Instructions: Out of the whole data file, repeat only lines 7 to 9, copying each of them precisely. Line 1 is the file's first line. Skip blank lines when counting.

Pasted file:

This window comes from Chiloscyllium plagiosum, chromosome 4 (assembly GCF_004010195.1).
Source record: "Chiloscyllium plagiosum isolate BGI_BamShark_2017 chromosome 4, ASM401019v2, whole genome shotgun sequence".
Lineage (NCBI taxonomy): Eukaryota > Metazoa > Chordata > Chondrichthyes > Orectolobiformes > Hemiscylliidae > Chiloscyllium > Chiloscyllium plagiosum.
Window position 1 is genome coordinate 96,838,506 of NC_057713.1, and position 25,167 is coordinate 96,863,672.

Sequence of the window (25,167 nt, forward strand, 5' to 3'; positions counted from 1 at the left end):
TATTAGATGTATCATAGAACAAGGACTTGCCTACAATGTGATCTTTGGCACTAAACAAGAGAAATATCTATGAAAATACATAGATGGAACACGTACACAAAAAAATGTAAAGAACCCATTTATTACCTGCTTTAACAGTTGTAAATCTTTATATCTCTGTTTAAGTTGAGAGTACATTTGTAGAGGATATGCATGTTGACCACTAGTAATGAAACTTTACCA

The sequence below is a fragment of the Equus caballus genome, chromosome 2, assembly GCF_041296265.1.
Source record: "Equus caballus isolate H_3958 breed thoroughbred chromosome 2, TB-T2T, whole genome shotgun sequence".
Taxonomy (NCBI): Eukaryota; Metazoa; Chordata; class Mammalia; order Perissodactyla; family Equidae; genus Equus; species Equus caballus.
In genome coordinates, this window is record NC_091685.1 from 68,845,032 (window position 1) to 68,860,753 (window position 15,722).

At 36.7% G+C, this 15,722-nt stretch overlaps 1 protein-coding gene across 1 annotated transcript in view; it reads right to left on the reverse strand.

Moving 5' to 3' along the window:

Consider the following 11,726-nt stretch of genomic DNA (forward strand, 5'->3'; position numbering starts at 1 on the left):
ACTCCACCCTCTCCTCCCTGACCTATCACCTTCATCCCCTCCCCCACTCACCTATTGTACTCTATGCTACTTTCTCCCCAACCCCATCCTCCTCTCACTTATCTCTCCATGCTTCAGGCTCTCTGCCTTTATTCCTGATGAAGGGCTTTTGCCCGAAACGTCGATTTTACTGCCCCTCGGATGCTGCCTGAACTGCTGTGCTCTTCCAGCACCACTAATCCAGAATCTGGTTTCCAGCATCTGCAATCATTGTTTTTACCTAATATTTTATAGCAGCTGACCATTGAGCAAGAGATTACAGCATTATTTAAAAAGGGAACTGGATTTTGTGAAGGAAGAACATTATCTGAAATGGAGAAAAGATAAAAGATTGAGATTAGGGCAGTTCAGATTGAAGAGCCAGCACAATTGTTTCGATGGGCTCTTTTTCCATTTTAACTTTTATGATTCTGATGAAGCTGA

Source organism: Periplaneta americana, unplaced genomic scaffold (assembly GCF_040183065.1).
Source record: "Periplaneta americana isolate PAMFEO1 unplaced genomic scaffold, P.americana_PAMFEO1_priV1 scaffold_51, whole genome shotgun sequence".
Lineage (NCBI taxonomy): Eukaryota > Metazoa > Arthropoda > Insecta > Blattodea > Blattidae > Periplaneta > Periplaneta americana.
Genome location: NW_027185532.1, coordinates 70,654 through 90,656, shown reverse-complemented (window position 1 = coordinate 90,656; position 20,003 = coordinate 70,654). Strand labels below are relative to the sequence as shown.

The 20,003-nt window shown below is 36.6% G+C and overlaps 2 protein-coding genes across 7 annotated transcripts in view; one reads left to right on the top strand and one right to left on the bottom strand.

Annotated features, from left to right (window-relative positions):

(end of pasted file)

The sequence below is a fragment of the Equus caballus genome, chromosome 2, assembly GCF_041296265.1.
Source record: "Equus caballus isolate H_3958 breed thoroughbred chromosome 2, TB-T2T, whole genome shotgun sequence".
Taxonomy (NCBI): Eukaryota; Metazoa; Chordata; class Mammalia; order Perissodactyla; family Equidae; genus Equus; species Equus caballus.